YSI 6431AF Anti-Fouling Blue-Green Algae Sensor
- YSI 6431AF BGA Sensor is designed for freshwater (phycocyanin) environments
- Optimized for excellent sensitivity for monitoring algal populations at natural levels
- Insensitive to potential interferences including chlorophyll, turbidity, and dissolved organics
|616431||6431AF anti-fouling BGA (phycocyanin) sensor with self-cleaning wiper|| |
|Usually ships in 3-5 days|
|600-01||600OMS V2 Sonde with temperature/conductivity sensor|| |
|Usually ships in 3-5 days|
|606144||6144 optical probe wiper pad kit, 20 pack of wiper pad strips|
|106023-01P||FWT 25 Rhodamine WT dye, 2.5% active ingredient, 1 pint|
|606625||6625 optical wiper kit, 2 pack, for use with YSI 6150, 6136, 6131, & 6132 optical probes|
The YSI 6431AF blue-green algae sensor is fully compatible with all YSI 6-series sondes equipped with optical ports.
YSI's optical sensors use an integrated wiping system to provide anti-fouling in the most hostile environments. Durable mechanical features include a non-corroding titanium wiper shaft, replaceable wiper shaft seal, and a new switch controlled wiper parking system to prevent mis-parking.
- Range: ~0 to 280,000 cells/mL; 0 to 100 RFU
- Detection Limit: ~220 cells/mL
- Resolution: 1 cell/mL; 0.1 RFU
- Linearity: R2> 0.9999
- Warranty: 2 years
The range of the 6431AF sensor is 0 to 280,000 cells/mL and 0 to 100 RFU.
Yes, the 6431AF Sensor is compatible with any 6-series sonde equipped with an optical port.
In The News
It’s an open, dirty secret that the ocean is used as the ultimate sewage solution.
Each year trillions of gallons of untreated waste are sent to the ocean due to a widespread lack of sanitation technology or infrastructure that needs updating as cities and populations grow. As the impact of untreated sewage on the ocean becomes clearer, attention to the problem and strategies for dealing with it have not kept up.
“This is a massive problem and it’s been largely ignored,” said Stephanie Wear, senior scientist and strategy advisor for The Nature Conservancy. Wear has turned her attention to raising the alarm about the effects of sewage on coral reefs, which often loses airtime to other pressing issues like climate change and overfishing.Read More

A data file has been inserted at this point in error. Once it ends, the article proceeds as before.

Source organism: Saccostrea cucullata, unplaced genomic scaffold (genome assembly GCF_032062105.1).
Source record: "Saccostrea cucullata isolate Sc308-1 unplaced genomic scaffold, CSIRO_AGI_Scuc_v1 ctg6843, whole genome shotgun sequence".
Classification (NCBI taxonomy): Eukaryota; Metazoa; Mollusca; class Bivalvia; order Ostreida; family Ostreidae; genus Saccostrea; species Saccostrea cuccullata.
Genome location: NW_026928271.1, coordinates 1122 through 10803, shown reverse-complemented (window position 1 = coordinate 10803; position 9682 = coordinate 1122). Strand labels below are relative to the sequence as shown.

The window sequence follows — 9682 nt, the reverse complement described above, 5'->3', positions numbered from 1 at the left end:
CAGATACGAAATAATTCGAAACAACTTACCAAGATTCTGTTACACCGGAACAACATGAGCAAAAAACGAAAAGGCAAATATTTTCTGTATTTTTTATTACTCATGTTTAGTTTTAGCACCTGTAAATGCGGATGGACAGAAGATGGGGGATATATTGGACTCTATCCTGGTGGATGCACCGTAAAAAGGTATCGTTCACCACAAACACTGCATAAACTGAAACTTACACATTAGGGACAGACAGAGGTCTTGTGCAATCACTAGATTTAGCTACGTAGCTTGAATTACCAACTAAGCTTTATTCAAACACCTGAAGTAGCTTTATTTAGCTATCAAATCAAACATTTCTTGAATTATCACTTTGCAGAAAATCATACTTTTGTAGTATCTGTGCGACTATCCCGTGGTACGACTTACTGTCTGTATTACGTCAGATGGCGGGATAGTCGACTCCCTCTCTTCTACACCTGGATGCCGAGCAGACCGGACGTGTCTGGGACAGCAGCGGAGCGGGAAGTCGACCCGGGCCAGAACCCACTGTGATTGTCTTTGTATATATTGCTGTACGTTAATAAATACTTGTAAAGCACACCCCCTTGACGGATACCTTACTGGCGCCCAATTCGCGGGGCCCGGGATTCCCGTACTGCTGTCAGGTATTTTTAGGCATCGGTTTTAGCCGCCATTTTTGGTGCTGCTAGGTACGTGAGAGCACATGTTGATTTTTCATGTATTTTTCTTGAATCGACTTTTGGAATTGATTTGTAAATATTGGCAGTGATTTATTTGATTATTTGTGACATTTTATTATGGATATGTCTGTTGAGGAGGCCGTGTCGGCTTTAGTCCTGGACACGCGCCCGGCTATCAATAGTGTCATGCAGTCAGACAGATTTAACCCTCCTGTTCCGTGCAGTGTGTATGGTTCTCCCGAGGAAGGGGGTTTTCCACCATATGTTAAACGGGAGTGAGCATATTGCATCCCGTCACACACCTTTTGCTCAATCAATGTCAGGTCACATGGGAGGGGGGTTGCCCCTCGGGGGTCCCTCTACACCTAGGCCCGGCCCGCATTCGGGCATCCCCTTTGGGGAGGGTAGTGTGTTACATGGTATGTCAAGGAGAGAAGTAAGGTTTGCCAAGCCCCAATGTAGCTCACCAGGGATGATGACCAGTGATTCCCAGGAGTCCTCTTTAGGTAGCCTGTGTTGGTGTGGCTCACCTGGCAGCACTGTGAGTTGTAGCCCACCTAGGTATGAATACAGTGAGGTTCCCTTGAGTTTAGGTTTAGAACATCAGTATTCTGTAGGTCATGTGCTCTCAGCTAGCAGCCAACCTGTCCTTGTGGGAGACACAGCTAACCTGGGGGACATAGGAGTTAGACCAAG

In 2012, for maybe the first time, Lake Superior got scummy.
Visitors to the Apostle Islands National Lakeshore reported algae washing up on shore around the park.
It was a marked shift for the park, made up of a portion of the Lake Superior lakeshore and nearby islands. The water surrounding the park is cold, clear and typically low in nutrients: a combination unlikely to result in algal blooms.
But, in 2012 and again in 2018 after violent storms, major algal blooms—ones observed over multiple days—washed ashore and clogged the beaches with unsightly, scummy algae.
Not the usual suspects
The algal blooms of Lake Superior are not the algal blooms of warmer, more nutrient-rich lakes like Lake Erie.Read More
*This is part two of a series on changing ancient lakes. See part one, Lake Baikal, here .
Ancient lakes are facing a suite of rapid, unprecedented anthropogenic changes. While ancient lakes are spread around the world and vary widely from lake to lake, their incredible age, which can reach into the tens of millions of years, makes them unique resources to science.
They host incredible biodiversity and long sediment records. They are vital sources of food and water for millions of people. In a changing world, ancient lakes’ value as scientific and natural resources and the incredibly diverse life they contain is under threat.Read More